Oyster Bay Town History
The Oyster Bay Historical Society: Preserving Our Past ... Protecting Our Future

After reading this traditional account of Oyster Bay's history, you'll want to read Oyster Bay Town Historian John E. Hammond's The Early Settlement of Oyster Bay. Going back to the original English and Dutch sources, Hammond creates a vital new account of the founding of Oyster Bay.

After Jesse Merritt,
Nassau County Historian

IIt was the Dutch navigator, deVries, who named Oyster Bay, probably because of the fine oysters found here. Some contend, however, he was inspired by the shape of the fine Oyster Bay Harbor, which resembles an oyster as shown in this 1674 map of Long Island[1].

Long Island, 1674The Dutch, intent on holding on to this desirable North Shore real estate, roundly rebuffed the first attempts on the part of English colonists to settle Oyster Bay. However, by 1653 a group of pioneers from Massachusetts, led by Peter Wright, had settled down to live in what would become the Town of Oyster Bay[2]. Wright, often called the "Father of the Town of Oyster Bay", and his group purchased the land known as the "Town Spot" (roughly where the village of Oyster Bay is today) from Chief Mohanes of the Matinecock tribe. Since the town more or less straddled the boundaries of Dutch and English territory, it was not until the English conquered all of New Netherland that Oyster Bay Town residents were sure of whom they owed their allegiance.

In 1665, Dongan, the first English governor of New-York set up the Long Island counties, and at that time Oyster Bay was designated a part of Queens County, where it remained until near the end of the 19th century, when Nassau County was founded. When Governor Dongan set up the counties, he called the "Hempstead Convention," at which Captain John Underhill and Matthew Harvey represented the Town of Oyster Bay. While Harvey distinguished himself as the first Town Clerk, Captain Underhill became known nationally, at first as a remarkable Indian fighter and later, paradoxically, as a respected teacher to the Indians. At the Hempstead Convention, Harvey, Underhill and the other delegates were read the "Duke's Laws" -- the first code of laws in New York State.

Town meetings were held in Oyster Bay every spring, and, until 1919 when they were discontinued as an impractical method of governance, they were the big event of the season. At the meetings you would have met townspeople whose family names are still familiar in Oyster Bay today. The name Underhill is still prevalent, and the Wright, Seaman, Coles, Jones, Pearsall, Mudge, and Townsend families still have descendants among the present residents. Although many of the historic Indian names have disappeared, the name of Tackapausha is kept alive in Massapequa, where a County Park and land preserve bears his name. It was Tackapausha who signed the deed to the Underhill property.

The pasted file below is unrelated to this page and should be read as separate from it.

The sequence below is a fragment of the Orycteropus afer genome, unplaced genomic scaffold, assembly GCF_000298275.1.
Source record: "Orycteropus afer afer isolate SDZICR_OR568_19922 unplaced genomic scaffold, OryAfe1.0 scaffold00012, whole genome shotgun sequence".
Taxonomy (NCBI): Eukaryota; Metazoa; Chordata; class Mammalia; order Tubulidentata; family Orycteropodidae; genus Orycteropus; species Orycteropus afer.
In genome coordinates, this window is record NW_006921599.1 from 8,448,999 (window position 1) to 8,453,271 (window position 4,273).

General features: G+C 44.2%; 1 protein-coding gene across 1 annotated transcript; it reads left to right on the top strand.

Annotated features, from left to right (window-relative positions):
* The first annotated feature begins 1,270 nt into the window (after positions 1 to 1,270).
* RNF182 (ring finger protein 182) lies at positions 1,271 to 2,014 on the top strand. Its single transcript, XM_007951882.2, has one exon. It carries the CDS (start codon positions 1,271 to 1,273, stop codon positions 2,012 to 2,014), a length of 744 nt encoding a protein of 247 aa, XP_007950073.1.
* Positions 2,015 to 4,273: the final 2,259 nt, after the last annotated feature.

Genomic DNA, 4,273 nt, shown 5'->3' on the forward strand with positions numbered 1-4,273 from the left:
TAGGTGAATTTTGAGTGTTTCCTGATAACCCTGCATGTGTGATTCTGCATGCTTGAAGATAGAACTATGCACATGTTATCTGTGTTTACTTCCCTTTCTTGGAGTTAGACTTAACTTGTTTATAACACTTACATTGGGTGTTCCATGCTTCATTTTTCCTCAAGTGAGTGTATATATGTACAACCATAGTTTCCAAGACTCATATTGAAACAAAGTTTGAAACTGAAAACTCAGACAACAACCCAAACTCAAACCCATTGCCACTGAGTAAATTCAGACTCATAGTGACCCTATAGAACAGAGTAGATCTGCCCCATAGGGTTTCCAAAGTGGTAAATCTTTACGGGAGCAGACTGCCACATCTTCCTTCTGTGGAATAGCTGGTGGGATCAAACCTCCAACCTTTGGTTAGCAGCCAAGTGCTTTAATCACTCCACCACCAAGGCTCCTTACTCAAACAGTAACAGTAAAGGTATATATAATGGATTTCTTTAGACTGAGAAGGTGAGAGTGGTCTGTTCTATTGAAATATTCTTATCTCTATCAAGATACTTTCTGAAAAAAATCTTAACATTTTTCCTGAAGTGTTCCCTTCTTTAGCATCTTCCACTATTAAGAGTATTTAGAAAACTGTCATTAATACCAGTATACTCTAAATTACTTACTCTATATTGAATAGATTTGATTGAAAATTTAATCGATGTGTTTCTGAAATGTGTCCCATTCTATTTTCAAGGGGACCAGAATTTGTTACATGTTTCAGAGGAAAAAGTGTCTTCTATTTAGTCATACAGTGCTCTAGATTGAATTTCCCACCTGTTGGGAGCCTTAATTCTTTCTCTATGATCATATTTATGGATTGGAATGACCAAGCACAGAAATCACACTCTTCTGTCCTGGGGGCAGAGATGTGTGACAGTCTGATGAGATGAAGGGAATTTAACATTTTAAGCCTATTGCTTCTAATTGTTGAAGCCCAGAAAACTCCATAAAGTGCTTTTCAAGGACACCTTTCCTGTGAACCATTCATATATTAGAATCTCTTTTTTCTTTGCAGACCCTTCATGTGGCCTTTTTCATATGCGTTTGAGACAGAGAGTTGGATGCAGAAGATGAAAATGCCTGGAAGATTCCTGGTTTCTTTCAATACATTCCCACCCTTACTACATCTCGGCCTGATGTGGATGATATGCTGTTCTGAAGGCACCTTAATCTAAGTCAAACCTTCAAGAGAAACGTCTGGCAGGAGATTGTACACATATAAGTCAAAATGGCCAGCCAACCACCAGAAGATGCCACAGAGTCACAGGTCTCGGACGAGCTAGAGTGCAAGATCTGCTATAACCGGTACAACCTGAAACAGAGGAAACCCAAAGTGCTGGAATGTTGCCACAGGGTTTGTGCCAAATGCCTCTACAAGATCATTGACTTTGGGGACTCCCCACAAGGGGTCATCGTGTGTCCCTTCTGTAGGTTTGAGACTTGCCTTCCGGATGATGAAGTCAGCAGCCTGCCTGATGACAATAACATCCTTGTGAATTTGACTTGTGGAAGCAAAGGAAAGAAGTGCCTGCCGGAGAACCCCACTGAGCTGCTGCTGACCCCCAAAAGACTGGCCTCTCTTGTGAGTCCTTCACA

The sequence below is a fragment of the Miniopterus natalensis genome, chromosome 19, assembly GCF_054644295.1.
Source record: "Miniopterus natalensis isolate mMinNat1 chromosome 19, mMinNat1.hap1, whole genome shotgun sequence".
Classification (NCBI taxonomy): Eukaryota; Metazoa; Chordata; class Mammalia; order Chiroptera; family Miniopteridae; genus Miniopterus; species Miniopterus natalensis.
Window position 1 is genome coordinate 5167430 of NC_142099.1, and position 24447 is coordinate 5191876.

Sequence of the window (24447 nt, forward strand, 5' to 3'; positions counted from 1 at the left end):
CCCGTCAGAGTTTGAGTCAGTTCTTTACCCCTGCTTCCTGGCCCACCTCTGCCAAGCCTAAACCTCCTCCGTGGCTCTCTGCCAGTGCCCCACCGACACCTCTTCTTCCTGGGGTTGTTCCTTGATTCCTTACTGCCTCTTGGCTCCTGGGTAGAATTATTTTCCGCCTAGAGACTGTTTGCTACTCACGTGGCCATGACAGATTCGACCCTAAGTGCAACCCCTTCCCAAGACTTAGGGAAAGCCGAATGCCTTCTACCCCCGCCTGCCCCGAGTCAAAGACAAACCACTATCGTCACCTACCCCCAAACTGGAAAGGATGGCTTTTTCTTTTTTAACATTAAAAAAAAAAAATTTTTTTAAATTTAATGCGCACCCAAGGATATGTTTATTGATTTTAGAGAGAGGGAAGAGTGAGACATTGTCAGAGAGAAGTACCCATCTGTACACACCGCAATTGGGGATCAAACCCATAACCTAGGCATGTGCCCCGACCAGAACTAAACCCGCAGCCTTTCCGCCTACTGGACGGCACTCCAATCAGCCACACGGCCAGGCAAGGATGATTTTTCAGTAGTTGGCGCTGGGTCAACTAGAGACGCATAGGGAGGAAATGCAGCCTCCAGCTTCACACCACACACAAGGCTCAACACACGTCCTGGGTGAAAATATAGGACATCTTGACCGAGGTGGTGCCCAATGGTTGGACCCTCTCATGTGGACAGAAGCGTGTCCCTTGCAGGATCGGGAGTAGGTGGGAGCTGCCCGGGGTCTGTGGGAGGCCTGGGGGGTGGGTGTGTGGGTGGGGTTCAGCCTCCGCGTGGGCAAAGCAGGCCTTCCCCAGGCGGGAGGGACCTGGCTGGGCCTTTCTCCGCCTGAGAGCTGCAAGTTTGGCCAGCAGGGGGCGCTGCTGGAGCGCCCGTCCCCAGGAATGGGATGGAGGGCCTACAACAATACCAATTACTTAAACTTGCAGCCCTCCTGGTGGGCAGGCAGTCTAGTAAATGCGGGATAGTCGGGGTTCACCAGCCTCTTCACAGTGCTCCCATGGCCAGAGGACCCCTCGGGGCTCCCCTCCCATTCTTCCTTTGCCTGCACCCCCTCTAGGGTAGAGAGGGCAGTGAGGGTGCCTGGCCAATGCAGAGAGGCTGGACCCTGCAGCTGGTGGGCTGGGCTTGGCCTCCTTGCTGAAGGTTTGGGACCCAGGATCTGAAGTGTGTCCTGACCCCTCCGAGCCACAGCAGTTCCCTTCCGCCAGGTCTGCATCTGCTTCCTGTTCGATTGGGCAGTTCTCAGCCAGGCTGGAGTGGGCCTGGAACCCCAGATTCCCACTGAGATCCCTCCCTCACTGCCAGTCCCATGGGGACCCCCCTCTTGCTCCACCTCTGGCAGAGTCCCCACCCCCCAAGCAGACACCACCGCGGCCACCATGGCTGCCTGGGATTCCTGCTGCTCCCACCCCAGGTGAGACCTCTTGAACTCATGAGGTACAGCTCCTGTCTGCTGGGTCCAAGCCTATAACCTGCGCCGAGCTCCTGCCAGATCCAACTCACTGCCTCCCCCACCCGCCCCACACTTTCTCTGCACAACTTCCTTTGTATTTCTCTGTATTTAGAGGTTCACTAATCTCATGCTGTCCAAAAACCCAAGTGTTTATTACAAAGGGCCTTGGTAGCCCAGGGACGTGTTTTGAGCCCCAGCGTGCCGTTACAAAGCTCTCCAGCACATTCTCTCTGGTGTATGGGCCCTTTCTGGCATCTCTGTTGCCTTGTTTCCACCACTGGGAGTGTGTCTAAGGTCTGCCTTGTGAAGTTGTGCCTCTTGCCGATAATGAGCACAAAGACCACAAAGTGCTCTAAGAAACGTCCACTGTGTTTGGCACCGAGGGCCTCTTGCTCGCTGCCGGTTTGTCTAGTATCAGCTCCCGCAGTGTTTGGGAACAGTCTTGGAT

There were few, if any, characters in Oyster Bay's history who were more colorful than Captain John Underhill. His monument, cresting a hill in a secluded private cemetery in Mill Neck bears testimony to his versatility. On one side of the monument, a plaque shows him "laying to" with his broadsword, scattering Indians to the left and to the right. On the other side, he is pictured reading peaceably from the Bible as the Indians seated at his feet pay rapt attention to his words. The colorful Captain had initially fled from New England to Long Island because the Dutch in New Amsterdam were more tolerant than the Puritans. Later, he returned to New England to take part in the British conquest of Long Island, and for his part was rewarded with 250 acres of land at Matinecock, in the area now called Locust Valley.

There wasn't much actual fighting around the Town of Oyster Bay during the Revolution, but Oyster Bay and much of the rest of Long Island was occupied by British troops for most of the war. A band of citizens did raid and burn a British controlled base at Oyster Bay, causing great damage to the British supplies and ships. Like many other places in this part of the country, George Washington "slept here", being a guest of the Youngs family in Oyster Bay during his 1790 tour of Long Island.

The late nineteenth century saw great growth in Oyster Bay with the arrival of summer vacationers and the railroad. Oyster Bay's most famous resident, Theodore Roosevelt,[3] built his home at Sagamore Hill in 1884, and he spent summers here in Oyster Bay during his Presidency.

As you've been reading, much of the early history of America took place right here in the Town of Oyster Bay. Today, history of another kind is being made. The mass migration of people from New York City to the Town of Oyster Bay has changed the face of the town and brought with it a new way of life. The potato and truck farms are gone now and in their place stand thousands of private homes. In four decades the population has risen from 40,000 in 1950 to more than 290,000 at the time of the 1990 census; where a great portion of Oyster Bay Town was once rural, now it is suburban.

And so today, the Town of Oyster Bay celebrates a new era. After a growth in population unprecedented in history, the Town of Oyster Bay is now, even as it was centuries ago, one of America's most attractive places to live, and it bids fair to remain that way for many years to come.

1. Long Island Sirvaide by Robartte Ryder. Courtesy of the John Carter Brown Library at Brown University.
2. To enhance your visit to our town, order A Walking Tour Guide to Oyster Bay.
3. Use our page of Related Sites to get more online information about Theodore Roosevelt.

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